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OP0061 Seizures in systemic lupus erythematosus: A prospective study of predictors and outcomes in a large, international, disease inception cohort
  1. J.G. Hanly
  2. and the Systemic Lupus International Collaborating Clinics (SLICC)
  1. Dalhousie University and Capital Health, Halifax, Canada

Abstract

Background Seizures are a manifestation of neuropsychiatric (NP) SLE and occur in 6% to 51% of adult and pediatric patients.

Objectives To describe the frequency, attribution and outcome of seizure disorders and to identify clinical and laboratory predictors of their occurrence.

Methods An international, research network enrolled patients within 15 months of SLE diagnosis and performed annual assessments for up to 10 years. Seizures were recorded per ACR case definitions and decision rules determined their attribution. Additional information included clinical and demographic variables, global SLE disease activity (SLEDAI-2K), cumulative organ damage (SLICC/ACR Damage Index (SDI)), physician outcome (7 point Likert scale) and patient outcome using the mental (MCS) and physical (PCS) component summary scores of the SF-36. At enrollment lupus anticoagulant, anticardiolipin, anti-β2 glycoprotein-I, anti-ribosomal P and anti-NR2 glutamate receptor antibodies were measured. Statistical analyses included univariate and multivariate regression.

Results Of 1631 patients 89.4% were female and the mean (± SD) age was 35.0±13.4 years. The mean disease duration at enrollment was 5.6±4.8 months and the mean followup was 3.5±2.9 years. A total of 75/1631 (4.6%) patients had ≥1 seizure with the majority (79%) having a single event. In these 75 patients there were 91 seizures (66% generalized; 34% focal) of which 78/91 (86%) were attributed to SLE. The majority presented early in the disease course with a median (range) interval from the time of diagnosis of SLE to onset of first seizure of 0.14 (-0.50 – 7.57) years. There was a higher risk of seizures in those with African race/ethnicity (HR (CI): 1.97 (1.07-3.63); p=0.02) and lack of post-secondary education (1.97 (1.21-3.19); p<0.01). Higher SDI scores (without NP variables) were associated with an increased risk of subsequent seizures (SDI=1: 3.71 (1.38-9.95); SDI=2or3: 1.33 (0.27-6.46); SDI≥4: 6.44 (0.72-57.2); p=0.04). More patients with seizures attributed to SLE stopped taking anti-seizure drugs at the first followup assessment compared to patients with seizures attributed to non-SLE causes (19/66=29% vs. 2/12=17%) and similarly by the second followup assessment (32% vs. 11%). Using physician assessment, those seizures attributed to SLE were more likely to resolve (59/78, (76%)) compared to seizures attributed to non-SLE causes (7/13, (54%)). Using patient self-report the mean (± SD) MCS and PCS scores in patients with seizures and no other NP events was comparable to patients without NP events. Prior use of anti-malarial drugs in the absence of immunosuppressive agents was the most notable treatment effect on seizures (0.07 (0.01-0.66); p=0.02). There was no association with SLEDAI scores or between autoantibodies at enrollment with subsequent seizures.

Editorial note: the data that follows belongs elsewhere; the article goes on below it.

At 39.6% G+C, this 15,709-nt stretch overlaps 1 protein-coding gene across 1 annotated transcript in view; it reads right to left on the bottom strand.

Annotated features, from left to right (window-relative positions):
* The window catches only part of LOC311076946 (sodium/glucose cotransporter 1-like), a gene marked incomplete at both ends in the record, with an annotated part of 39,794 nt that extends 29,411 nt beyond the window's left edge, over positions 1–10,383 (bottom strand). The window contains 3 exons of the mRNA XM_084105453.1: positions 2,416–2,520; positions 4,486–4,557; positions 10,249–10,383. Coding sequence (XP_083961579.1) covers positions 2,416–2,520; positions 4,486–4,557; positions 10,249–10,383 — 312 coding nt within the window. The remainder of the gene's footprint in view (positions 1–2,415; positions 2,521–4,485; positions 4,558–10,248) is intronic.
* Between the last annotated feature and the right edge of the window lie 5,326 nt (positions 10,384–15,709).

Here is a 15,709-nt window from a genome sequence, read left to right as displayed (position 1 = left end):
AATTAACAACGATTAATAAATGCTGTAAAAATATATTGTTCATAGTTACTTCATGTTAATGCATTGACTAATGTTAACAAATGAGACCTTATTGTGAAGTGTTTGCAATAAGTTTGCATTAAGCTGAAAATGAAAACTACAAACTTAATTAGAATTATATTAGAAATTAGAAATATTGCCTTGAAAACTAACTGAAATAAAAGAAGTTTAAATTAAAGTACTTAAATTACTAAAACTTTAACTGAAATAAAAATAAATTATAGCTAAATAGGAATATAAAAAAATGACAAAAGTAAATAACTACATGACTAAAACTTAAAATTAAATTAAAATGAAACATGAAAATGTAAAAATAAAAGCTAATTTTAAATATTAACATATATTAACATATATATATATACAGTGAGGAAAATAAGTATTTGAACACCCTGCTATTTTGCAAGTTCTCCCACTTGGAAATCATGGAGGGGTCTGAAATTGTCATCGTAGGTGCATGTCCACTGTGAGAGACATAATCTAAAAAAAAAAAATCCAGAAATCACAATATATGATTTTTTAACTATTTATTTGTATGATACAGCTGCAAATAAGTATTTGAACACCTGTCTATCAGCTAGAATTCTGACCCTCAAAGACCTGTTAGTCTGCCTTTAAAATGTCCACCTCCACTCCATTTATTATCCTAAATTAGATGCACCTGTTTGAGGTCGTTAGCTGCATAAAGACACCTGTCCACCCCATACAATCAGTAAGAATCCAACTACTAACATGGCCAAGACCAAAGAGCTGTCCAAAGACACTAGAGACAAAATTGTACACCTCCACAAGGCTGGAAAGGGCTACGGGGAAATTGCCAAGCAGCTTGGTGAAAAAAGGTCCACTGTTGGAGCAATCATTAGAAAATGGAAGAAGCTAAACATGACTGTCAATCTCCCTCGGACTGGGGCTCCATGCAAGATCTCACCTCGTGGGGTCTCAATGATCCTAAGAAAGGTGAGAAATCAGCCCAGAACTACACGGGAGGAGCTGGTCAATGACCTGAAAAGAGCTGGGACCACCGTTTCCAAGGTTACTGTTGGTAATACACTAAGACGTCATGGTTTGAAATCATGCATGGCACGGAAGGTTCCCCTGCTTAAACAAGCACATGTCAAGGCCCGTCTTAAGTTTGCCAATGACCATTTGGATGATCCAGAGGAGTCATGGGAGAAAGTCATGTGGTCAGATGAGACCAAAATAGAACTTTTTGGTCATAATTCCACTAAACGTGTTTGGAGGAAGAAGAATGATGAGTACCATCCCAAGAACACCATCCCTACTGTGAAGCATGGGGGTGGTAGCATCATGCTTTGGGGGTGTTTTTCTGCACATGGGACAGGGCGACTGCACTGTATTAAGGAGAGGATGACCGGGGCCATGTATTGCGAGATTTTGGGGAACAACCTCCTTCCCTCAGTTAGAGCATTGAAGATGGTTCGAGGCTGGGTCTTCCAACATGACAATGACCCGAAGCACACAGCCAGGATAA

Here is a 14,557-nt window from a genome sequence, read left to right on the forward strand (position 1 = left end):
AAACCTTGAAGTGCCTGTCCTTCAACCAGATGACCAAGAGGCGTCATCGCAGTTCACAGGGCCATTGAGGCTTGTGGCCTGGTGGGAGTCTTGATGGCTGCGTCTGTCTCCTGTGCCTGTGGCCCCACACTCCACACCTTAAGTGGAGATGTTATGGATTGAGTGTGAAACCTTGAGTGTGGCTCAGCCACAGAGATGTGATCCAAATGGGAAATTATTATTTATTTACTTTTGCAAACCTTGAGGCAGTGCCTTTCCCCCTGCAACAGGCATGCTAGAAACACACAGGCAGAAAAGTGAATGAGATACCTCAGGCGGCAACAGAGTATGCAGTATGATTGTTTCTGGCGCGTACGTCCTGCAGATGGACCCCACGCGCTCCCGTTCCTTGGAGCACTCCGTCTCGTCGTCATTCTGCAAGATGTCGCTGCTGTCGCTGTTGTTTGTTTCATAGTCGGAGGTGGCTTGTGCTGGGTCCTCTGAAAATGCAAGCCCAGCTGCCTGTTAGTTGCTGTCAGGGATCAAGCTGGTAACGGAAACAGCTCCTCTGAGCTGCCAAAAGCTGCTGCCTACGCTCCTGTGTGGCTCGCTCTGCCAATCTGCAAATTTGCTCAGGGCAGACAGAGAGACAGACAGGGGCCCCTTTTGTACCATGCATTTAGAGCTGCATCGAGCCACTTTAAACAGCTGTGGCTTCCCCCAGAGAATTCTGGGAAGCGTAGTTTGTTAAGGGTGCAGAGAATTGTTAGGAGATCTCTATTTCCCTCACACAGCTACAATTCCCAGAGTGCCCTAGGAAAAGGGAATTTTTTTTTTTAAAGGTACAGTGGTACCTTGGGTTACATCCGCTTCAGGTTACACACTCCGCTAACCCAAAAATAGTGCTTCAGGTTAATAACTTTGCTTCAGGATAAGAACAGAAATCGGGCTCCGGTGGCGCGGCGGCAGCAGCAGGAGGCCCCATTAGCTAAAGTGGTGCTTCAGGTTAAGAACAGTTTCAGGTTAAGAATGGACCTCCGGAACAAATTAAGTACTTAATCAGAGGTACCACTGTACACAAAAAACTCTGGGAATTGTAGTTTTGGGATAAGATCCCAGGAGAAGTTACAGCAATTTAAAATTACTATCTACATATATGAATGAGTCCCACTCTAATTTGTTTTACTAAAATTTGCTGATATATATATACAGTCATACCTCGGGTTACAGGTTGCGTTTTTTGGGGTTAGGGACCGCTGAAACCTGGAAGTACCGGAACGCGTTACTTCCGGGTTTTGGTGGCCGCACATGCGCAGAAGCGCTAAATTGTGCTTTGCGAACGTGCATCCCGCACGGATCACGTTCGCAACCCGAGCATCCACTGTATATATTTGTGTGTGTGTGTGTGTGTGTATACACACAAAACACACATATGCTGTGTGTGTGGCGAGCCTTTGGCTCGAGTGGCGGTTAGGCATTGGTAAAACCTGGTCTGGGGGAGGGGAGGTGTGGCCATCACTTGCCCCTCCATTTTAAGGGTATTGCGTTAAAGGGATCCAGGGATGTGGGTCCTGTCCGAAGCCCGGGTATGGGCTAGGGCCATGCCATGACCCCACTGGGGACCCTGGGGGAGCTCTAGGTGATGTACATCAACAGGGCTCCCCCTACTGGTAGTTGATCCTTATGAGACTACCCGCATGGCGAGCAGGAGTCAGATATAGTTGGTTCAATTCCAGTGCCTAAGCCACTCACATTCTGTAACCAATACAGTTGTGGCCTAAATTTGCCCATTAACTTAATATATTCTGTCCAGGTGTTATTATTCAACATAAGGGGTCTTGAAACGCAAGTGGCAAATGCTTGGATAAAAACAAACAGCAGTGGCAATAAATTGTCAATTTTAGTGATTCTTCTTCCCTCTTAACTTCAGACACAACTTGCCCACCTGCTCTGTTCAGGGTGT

Conclusions Most seizures in SLE patients are attributable to lupus in close proximity to the time of diagnosis of SLE. The risk of seizures is higher in patients of African race/ethnicity, lower educational status and organ damage outside of the nervous system. In the majority of cases the seizures resolve, do not require long-term anti-seizure medication and are not associated with a negative impact on mental or physical health-related quality of life. The association with lupus related therapies is complex but anti-malarial drugs may have a protective effect.

Disclosure of Interest None Declared

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